The London premiere of Orlow’s new film Imbizo Ka Mafavuke (Mafavuke’s Tribunal), an experimental documentary set at the edge of a nature reserve in Johannesburg, followed by a discussion between Uriel Orlow, Emily Pethick and Shela Sheikh.
A kind of Brechtian ‘Lehrstück’, the film shows the preparations for a people’s tribunal where traditional healers, activists and lawyers come together to discuss indigenous knowledge and bioprospecting.
Imbizo Ka Mafavuke asks who benefits when plants become pharmaceuticals, given multiple claims to ownership, priority, locality and appropriation. The protagonists in the film slip into different roles and make use of real-world cases involving multinational pharmaceuticals scouting in indigenous communities for the next wonder drug. Ghosts of colonial explorers, botanists and judges observe the proceedings.
This event coincides with the launch of Theatrum Botanicum, published by Sternberg Press
Commissioned by Film London Artists’ Moving Image Network with funding from Arts Council England, in association with Wellcome Trust, University of Westminster, Pro Helvetia – Swiss Arts Council, The Showroom and Parc Saint Léger Contemporary Art Centre, France.
Uriel Orlow’s practice is research-based, process-oriented and multi-disciplinary including film, photography, drawing and sound. His work is concerned with residues of colonialism, spatial manifestations of memory, blind spots of representation and forms of haunting. Orlow’s work was presented at major recent survey exhibitions including the 54th Venice Biennale (2011), 13th Sharjah Biennial 13 (2017), 7th Moscow Biennial (2017), Manifesta 9 + 12 (2012, 2018) and 2nd Yinchuan Biennial (2018). He recently held solo exhibitions at Kunsthalle St Gallen (2018); PAV – Parco Arte Vivente (2017); Parc Saint Léger (2017) The Showroom, London (2016); Castello di Rivoli, Turin (2015); John Hansard Gallery, Southampton (2015); Depo, Istanbul (2015).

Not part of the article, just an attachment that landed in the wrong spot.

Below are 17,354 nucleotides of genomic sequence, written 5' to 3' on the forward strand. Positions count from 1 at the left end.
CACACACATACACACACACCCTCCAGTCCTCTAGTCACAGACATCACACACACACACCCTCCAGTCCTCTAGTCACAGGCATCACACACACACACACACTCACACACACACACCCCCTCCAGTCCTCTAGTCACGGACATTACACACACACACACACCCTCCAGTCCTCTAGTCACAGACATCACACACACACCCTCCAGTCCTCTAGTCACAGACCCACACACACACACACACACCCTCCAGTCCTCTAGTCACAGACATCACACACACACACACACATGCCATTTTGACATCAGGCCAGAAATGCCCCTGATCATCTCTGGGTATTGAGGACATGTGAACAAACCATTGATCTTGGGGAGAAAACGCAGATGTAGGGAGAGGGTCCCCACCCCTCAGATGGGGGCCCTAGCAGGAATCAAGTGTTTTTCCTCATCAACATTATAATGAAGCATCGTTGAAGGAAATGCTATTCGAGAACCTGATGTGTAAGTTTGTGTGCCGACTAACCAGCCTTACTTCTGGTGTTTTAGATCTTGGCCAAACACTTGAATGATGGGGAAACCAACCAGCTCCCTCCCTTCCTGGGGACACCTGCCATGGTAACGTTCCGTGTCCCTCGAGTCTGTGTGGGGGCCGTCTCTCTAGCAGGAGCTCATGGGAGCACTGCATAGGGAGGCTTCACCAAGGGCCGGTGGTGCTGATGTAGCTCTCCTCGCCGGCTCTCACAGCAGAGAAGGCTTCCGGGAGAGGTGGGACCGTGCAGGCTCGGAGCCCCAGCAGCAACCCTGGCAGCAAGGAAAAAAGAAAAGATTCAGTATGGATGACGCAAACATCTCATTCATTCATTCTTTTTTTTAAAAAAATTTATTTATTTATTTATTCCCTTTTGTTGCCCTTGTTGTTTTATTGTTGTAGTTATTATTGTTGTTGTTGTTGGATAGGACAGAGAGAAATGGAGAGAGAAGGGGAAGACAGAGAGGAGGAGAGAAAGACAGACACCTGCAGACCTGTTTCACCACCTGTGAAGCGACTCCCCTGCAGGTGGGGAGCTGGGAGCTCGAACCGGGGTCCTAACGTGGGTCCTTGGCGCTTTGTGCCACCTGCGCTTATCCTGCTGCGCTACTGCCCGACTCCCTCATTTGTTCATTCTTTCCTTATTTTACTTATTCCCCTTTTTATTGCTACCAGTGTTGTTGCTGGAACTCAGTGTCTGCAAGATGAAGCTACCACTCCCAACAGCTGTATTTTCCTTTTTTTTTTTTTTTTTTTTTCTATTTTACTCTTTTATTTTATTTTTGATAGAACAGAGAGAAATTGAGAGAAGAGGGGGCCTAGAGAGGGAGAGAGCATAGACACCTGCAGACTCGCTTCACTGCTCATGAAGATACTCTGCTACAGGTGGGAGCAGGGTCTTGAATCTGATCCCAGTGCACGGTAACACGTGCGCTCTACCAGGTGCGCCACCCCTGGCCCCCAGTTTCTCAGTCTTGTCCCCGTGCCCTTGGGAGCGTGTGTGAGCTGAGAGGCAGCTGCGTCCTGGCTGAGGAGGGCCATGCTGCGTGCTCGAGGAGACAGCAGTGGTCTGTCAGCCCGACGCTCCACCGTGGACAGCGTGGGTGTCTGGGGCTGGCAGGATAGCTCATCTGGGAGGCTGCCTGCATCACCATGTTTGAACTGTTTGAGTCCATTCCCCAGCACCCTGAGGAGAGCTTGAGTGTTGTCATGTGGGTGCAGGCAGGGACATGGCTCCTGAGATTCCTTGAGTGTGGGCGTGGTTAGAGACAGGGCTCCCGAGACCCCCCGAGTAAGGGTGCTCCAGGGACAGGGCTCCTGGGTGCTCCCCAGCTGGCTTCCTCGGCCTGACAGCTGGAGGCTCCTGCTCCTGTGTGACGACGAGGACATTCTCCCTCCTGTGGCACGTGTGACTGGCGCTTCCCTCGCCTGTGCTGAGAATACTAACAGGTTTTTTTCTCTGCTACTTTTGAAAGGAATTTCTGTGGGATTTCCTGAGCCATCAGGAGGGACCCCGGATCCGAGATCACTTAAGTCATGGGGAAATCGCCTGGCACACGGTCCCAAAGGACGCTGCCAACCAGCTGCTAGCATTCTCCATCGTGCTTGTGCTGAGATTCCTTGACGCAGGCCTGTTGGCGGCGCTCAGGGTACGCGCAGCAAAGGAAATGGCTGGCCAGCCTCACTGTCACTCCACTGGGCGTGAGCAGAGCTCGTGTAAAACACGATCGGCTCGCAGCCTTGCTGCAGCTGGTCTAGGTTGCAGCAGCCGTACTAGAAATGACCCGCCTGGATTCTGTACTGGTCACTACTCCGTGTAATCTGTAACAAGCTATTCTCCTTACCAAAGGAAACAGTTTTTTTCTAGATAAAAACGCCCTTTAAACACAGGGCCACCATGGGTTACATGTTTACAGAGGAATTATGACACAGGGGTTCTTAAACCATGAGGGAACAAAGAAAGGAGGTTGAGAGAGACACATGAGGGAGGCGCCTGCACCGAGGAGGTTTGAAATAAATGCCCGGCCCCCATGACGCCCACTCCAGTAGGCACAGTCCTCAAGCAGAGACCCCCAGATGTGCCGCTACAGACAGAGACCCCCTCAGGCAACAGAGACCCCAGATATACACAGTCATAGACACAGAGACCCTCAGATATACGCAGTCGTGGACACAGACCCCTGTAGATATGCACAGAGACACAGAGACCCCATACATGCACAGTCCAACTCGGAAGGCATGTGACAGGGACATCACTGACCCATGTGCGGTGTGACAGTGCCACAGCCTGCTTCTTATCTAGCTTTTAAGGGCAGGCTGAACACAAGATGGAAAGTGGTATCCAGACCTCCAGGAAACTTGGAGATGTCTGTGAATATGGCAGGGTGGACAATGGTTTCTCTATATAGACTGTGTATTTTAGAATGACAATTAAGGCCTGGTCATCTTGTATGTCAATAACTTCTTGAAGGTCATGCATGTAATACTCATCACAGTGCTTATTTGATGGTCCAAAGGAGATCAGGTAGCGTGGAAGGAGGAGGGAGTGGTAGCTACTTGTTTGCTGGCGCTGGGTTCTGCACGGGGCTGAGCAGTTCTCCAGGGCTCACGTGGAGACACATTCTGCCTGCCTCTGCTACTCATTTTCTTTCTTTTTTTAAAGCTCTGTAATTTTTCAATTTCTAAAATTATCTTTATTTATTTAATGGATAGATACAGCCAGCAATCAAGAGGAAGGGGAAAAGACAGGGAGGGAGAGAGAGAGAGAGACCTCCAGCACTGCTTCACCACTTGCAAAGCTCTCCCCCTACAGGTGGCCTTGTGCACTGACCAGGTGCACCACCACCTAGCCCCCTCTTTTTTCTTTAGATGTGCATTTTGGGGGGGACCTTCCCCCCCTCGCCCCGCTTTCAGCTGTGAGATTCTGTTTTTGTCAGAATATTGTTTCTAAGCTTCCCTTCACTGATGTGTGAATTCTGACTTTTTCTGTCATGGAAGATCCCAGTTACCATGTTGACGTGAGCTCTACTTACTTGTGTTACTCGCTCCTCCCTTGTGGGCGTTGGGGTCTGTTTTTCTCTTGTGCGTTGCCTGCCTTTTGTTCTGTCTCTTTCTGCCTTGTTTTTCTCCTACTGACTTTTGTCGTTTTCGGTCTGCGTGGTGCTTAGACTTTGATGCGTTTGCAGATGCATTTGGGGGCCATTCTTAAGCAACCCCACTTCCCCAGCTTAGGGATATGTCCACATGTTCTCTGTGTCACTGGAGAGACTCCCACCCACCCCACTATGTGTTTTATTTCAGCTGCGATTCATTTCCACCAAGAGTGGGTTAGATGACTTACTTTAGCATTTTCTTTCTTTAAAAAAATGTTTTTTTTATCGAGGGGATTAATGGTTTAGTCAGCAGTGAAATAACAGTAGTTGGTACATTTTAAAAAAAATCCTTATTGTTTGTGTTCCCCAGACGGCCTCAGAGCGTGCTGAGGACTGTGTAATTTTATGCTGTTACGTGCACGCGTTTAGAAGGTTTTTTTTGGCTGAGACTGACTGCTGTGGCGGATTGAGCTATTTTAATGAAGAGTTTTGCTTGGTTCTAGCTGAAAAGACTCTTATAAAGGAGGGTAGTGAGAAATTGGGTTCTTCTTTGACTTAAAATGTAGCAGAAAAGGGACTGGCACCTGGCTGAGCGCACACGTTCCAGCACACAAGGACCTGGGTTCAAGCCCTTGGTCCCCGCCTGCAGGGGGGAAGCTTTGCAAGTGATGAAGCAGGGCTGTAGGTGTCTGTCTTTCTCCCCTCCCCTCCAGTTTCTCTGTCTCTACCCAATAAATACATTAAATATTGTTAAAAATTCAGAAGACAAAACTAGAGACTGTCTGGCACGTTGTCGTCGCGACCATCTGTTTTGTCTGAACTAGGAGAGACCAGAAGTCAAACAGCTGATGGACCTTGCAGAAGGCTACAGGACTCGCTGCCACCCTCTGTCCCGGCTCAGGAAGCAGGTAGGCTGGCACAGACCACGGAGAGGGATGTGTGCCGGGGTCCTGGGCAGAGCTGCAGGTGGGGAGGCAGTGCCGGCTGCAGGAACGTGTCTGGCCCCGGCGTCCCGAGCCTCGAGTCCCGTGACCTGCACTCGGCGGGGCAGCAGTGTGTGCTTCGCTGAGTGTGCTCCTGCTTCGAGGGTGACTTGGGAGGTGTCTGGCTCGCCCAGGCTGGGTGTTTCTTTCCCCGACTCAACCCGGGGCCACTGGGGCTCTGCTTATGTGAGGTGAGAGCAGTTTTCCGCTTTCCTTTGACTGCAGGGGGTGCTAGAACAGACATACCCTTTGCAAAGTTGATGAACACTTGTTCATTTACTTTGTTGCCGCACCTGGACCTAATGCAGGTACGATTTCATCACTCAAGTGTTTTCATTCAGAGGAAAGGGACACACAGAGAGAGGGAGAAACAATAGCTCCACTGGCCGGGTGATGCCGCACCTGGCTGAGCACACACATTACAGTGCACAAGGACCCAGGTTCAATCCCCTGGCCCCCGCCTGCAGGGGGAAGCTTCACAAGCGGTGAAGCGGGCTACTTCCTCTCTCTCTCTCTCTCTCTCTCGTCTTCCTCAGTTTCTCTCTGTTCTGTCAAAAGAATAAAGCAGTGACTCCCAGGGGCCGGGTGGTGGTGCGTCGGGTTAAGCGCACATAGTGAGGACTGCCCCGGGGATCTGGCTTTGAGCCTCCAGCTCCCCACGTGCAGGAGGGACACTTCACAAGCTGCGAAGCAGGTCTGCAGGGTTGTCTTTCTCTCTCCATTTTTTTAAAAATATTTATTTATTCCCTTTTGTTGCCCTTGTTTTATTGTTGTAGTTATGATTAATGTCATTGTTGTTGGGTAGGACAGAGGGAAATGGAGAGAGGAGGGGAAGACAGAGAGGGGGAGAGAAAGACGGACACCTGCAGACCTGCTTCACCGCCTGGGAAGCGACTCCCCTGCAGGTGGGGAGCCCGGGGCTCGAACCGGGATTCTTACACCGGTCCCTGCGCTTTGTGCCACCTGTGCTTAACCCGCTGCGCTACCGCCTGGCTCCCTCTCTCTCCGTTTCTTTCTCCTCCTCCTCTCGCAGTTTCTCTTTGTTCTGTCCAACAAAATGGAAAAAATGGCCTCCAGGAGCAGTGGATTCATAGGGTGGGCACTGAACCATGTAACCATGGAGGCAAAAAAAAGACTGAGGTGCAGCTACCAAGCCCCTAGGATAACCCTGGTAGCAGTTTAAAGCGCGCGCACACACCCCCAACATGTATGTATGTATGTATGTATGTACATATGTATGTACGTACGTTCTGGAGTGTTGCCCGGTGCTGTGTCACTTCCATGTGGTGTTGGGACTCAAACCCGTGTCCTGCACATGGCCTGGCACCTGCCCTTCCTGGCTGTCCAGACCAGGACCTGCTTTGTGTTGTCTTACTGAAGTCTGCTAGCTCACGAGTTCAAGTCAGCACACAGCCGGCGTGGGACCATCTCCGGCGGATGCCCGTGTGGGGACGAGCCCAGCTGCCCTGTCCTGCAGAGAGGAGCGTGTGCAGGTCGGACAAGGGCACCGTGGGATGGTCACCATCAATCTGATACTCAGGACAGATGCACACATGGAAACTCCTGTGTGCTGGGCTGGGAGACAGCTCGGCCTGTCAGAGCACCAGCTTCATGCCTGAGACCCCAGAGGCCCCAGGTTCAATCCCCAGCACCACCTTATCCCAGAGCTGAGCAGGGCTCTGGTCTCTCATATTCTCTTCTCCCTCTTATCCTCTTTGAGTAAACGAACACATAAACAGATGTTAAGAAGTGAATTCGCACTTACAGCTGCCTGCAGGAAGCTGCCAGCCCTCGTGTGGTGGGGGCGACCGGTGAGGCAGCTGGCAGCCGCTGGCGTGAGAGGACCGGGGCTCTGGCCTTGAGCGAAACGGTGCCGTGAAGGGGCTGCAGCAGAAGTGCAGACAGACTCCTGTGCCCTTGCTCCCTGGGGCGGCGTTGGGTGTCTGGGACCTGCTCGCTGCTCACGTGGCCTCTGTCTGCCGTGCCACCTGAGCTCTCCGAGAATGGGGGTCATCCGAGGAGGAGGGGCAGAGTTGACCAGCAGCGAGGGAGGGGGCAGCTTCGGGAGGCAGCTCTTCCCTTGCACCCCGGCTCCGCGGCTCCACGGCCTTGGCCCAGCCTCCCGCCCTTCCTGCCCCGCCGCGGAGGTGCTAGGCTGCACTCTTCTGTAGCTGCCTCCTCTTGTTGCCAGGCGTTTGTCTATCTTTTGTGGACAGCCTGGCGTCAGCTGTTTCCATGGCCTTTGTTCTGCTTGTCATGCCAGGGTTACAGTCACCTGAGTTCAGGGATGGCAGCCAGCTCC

Shela Sheikh teaches in the Department of Media and Communications at Goldsmiths (University of London), where she convenes the MA Postcolonial Culture and Global Policy and the PhD Cultural Studies. She lectures and publishes internationally. She is currently working on a multi-platform research project around colonialism, botany and the politics of planting. This includes co-editing, with Ros Gray, a special issue of Third Text entitled “The Wretched Earth: Botanical Conflicts and Artistic Interventions” (Spring 2018); with Matthew Fuller, an edited collection entitled Cultivation: Vegetal Lives, Global Systems and the Politics of Planting; and, with Uriel Orlow, an anthology entitled Theatrum Botanicum (Sternberg Press, 2018).
Emily Pethick is the director of The Showroom, London (since 2008), and in September 2018 will become the director of the Rijksakademie van beeldende kunsten, Amsterdam. Previously she was director of Casco, Office for Art, Design and Theory, in Utrecht, The Netherlands (2005-2008) and curator at Cubitt, London (2003-2004). She teaches at the Dutch Art Institute and has contributed to publications, including Artforum, Frieze, Afterall, and The Exhibitionist, and and co- edited numerous books, including Wendelien van Oldenborgh’s monograph Amateur (2016); Circular Facts (2011) and Cluster: Dialectionary (2014), all Sternberg Press. She was a member of the jury of the 2017 Turner Prize.